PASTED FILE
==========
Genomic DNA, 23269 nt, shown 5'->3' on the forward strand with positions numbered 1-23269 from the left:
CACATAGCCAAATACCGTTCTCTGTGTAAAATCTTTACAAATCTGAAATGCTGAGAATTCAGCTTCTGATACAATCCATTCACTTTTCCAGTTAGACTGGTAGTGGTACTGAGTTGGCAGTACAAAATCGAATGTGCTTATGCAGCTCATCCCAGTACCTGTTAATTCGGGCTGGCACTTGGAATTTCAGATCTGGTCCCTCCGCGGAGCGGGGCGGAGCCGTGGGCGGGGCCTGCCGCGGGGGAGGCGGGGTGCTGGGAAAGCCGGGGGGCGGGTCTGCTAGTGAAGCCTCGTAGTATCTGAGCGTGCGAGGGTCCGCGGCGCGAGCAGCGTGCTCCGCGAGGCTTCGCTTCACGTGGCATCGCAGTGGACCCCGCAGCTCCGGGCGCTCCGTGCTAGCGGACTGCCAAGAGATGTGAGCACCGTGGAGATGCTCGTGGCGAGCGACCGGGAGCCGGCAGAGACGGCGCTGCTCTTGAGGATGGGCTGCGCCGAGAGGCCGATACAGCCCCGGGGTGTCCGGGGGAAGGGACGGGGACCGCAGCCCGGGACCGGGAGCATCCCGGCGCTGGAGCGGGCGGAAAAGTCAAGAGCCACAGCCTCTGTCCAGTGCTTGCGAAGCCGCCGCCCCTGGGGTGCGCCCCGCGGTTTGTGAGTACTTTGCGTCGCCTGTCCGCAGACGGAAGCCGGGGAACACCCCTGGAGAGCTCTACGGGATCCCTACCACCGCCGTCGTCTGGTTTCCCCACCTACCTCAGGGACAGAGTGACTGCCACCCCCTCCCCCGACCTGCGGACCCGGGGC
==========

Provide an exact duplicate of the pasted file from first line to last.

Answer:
Genomic DNA, 23269 nt, shown 5'->3' on the forward strand with positions numbered 1-23269 from the left:
CACATAGCCAAATACCGTTCTCTGTGTAAAATCTTTACAAATCTGAAATGCTGAGAATTCAGCTTCTGATACAATCCATTCACTTTTCCAGTTAGACTGGTAGTGGTACTGAGTTGGCAGTACAAAATCGAATGTGCTTATGCAGCTCATCCCAGTACCTGTTAATTCGGGCTGGCACTTGGAATTTCAGATCTGGTCCCTCCGCGGAGCGGGGCGGAGCCGTGGGCGGGGCCTGCCGCGGGGGAGGCGGGGTGCTGGGAAAGCCGGGGGGCGGGTCTGCTAGTGAAGCCTCGTAGTATCTGAGCGTGCGAGGGTCCGCGGCGCGAGCAGCGTGCTCCGCGAGGCTTCGCTTCACGTGGCATCGCAGTGGACCCCGCAGCTCCGGGCGCTCCGTGCTAGCGGACTGCCAAGAGATGTGAGCACCGTGGAGATGCTCGTGGCGAGCGACCGGGAGCCGGCAGAGACGGCGCTGCTCTTGAGGATGGGCTGCGCCGAGAGGCCGATACAGCCCCGGGGTGTCCGGGGGAAGGGACGGGGACCGCAGCCCGGGACCGGGAGCATCCCGGCGCTGGAGCGGGCGGAAAAGTCAAGAGCCACAGCCTCTGTCCAGTGCTTGCGAAGCCGCCGCCCCTGGGGTGCGCCCCGCGGTTTGTGAGTACTTTGCGTCGCCTGTCCGCAGACGGAAGCCGGGGAACACCCCTGGAGAGCTCTACGGGATCCCTACCACCGCCGTCGTCTGGTTTCCCCACCTACCTCAGGGACAGAGTGACTGCCACCCCCTCCCCCGACCTGCGGACCCGGGGC